The “upstream first” strategy is only half of the story for embedded devices
A recent blog post by Kees Cook, a Linux security expert and Google security engineer, illustrates the challenges in maintaining the security of the Linux kernel. One of the main takeaways from the blog is: “If you’re not using the latest kernel, you don’t have the most recently added security defenses (including bug fixes).”
Going the “upstream first” route is the absolute best way of keeping the kernel secure. However, it is only part of the story. The challenges faced by device manufacturers running on Linux on embedded devices is vastly different.
Continue reading “The many challenges of Linux OS / BSP security maintenance” »
Monitoring and managing vulnerabilities in embedded Linux devices presents a unique set of needs that traditional IT vulnerability tools fail to address and result in wasted efforts chasing false positives and inefficiencies due to cumbersome workflows. After evaluating multiple IT cybersecurity tools, we at Timesys ended up creating a vulnerability management tool called Vigiles, which is optimized for embedded devices. This blog aims to share the lessons learned and how the right tool can bring your security maintenance cost down while improving the security posture of the device.
Continue reading “Evaluating vulnerability tools for embedded Linux devices” »
With 300+ vulnerabilities being reported weekly in the US National Vulnerability Database (NVD), it is more challenging than ever to maintain the security of open source and third-party software used in embedded system products. One common approach to tackle the problem is to adopt a risk-based vulnerability management strategy in which vulnerabilities that pose the highest risk to your organization are remediated first. This blog outlines how to establish such an process as part of your software development lifecycle while keeping the maintenance cost and risk of exposure low.
Continue reading “Vulnerability management and triaging” »
Qualcomm Snapdragon processors support secure boot which ensures only authenticated software runs on the device. By configuring the processor for secure boot, unauthorized or modified code is prevented from being run. The authenticity of the image is verified by use digital signatures and certificate chain.
Secure Boot process overview
On Qualcomm processors the first piece of software that runs is called Primary BootLoader (PBL) and it resides in immutable read-only-memory (ROM) of the processor. By configuring the processor for secure boot, PBL can verify the authenticity of the Secondary BootLoader (SBL) before executing it. Continue reading “Secure boot on Snapdragon 410” »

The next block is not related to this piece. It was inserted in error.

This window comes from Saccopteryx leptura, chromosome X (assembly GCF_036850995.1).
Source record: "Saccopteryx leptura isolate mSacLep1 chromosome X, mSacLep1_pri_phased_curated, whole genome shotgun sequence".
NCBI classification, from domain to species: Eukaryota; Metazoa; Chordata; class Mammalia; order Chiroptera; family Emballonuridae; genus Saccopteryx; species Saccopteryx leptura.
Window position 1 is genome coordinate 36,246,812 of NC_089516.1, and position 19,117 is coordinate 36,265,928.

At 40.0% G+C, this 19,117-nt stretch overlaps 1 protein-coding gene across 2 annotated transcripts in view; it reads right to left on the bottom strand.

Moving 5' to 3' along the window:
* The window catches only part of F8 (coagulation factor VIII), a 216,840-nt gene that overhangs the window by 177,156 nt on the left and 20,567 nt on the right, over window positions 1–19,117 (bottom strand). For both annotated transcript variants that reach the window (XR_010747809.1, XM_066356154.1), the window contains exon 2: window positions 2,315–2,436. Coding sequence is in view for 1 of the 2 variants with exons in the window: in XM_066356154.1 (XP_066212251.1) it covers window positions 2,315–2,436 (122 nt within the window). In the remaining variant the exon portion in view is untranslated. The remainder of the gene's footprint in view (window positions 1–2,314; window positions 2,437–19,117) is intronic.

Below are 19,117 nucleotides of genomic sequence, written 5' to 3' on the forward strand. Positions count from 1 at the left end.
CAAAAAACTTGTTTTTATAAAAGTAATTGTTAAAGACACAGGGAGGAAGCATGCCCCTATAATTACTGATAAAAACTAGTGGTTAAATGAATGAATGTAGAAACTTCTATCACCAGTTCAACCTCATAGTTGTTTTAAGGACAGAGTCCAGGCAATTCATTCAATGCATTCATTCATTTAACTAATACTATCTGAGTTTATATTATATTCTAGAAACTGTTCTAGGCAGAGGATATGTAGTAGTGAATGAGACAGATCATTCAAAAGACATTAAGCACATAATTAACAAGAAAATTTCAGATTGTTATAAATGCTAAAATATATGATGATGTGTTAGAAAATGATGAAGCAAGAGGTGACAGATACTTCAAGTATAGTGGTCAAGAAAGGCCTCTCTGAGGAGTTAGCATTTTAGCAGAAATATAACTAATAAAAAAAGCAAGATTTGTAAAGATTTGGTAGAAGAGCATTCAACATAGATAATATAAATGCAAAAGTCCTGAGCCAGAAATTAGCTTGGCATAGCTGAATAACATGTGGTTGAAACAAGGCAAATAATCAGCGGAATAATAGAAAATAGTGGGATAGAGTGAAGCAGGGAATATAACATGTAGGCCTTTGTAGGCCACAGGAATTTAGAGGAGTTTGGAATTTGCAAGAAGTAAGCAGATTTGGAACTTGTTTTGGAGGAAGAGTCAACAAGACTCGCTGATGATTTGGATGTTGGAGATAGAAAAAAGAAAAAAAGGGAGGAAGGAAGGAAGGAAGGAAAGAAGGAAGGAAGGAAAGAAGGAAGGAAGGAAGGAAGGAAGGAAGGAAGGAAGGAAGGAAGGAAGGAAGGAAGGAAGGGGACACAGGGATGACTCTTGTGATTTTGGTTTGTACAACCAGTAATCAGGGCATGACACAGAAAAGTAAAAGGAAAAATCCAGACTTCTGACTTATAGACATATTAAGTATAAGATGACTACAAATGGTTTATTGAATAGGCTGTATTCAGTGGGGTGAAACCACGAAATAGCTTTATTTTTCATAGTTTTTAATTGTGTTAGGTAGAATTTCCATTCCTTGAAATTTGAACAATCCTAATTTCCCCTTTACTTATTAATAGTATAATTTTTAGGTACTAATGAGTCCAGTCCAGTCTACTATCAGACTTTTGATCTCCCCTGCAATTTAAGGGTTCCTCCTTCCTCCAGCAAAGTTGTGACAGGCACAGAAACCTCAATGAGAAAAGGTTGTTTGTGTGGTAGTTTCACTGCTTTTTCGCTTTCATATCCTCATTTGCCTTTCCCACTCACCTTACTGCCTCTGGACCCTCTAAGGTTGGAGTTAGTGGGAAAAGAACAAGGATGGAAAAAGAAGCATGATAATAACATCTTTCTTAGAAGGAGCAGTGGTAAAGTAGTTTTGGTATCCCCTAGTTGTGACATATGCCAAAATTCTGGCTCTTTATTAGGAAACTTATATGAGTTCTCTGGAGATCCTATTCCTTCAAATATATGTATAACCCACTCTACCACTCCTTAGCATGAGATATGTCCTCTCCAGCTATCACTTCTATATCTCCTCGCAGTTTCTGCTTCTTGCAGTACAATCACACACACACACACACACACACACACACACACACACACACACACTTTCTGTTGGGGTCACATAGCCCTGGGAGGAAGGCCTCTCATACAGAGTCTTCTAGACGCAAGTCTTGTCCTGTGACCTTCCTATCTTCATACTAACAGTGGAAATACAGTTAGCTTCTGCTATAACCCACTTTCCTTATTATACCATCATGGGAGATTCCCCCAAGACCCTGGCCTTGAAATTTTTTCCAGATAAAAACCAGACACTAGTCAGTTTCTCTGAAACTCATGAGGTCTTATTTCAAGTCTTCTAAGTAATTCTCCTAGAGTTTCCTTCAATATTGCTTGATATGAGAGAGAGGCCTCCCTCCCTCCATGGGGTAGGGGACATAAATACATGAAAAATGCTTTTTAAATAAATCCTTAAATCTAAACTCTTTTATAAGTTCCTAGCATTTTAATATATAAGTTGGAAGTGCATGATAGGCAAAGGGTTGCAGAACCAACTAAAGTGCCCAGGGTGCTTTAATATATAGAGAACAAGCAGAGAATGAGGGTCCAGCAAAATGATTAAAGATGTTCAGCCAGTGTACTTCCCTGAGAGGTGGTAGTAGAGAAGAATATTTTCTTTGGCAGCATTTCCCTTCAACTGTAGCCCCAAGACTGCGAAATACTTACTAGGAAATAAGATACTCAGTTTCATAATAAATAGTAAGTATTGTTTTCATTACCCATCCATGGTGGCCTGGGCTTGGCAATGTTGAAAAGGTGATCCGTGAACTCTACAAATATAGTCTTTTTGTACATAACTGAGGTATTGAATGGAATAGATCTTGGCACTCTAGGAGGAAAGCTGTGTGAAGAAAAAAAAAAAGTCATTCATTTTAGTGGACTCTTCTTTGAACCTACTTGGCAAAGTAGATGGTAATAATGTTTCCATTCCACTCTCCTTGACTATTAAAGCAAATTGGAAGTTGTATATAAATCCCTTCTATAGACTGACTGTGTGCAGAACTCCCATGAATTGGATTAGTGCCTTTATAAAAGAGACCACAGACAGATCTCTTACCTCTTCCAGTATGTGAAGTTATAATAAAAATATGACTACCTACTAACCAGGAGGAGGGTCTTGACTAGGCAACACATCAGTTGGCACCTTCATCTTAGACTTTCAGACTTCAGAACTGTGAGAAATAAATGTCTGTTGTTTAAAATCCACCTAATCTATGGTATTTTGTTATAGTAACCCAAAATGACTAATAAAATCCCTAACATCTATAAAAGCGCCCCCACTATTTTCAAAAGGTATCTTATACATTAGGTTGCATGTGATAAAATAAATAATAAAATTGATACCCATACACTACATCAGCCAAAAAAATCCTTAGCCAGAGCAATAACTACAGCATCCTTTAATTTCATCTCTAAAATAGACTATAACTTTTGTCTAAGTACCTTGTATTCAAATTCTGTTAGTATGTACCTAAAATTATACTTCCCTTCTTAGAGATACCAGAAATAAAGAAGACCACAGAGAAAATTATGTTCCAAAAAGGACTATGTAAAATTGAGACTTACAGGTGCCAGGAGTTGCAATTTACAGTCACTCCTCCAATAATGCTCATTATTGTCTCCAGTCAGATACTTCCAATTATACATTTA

Updated on 8/14/2018
Google Project Zero team discovered a method to read privileged memory from user space by utilizing CPU data cache timing to leak information out of mis-speculated execution. Variants of this issue are known to affect many modern processors, including certain processors by Intel, AMD and ARM. For more details refer to this blogpost.
So far, there are three known variants of the issue:
Variants 1 & 2 are referred to as Spectre and Variant 3 as Meltdown.
Timesys has been monitoring vendor websites and open source mailing lists regarding affected CPUs and software mitigation strategies, and below are our findings:
Continue reading “Meltdown and Spectre vulnerabilities” »
This blog aims to introduce the concept of Trusted Execution Environment (TEE) and how end users can leverage open source software to safely deploy applications that require handling confidential information.
Continue reading “Trusted Software Development Using OP-TEE” »
What is secure boot?
Secure boot ensures only authenticated software runs on the device and is achieved by verifying digital signatures of the software prior to executing that code. To achieve secure boot, processor/SoC support is required. In our experience, some of the more secure boot friendly processors with readily available documentation are NXP i.MX/QorIQ Layerscape, Xilinx Zynq, Atmel SAMA5, TI Sitara and Qualcomm Snapdragon series. Some TI Sitara processors (AM335x) might involve TI factory programming of signing keys and custom part numbers.
Continue reading “Secure Boot and Encrypted Data Storage” »
Embedded devices have unique security needs ranging from IP protection, anti-cloning / anti-counterfeit capability, device software integrity, user data protection, securing network communication, device authentication and ability to run only trusted applications. A wide range of open source technologies are available that can help implement the aforementioned security requirements. However, it is not always apparent which mechanisms are best suited for a given use case, resulting in a steep learning curve. This blog series aims to give a high-level overview of the different methods to secure your product and help accelerate your trusted software deployment.
Continue reading “Securing Embedded Linux Devices” »
The Internet of Things (IoT) has quickly led to the deployment of ubiquitous, unattended devices throughout our homes, offices, factories and public spaces. In this continuously expanding connected world of devices and IoT, the need to update/upgrade your product’s software/firmware is a certainty. There is no single software update approach that fits all, but there are key questions you should consider when designing your approach. They are: Why, When, What and How.
Continue reading “Software / Firmware Update Design Considerations” »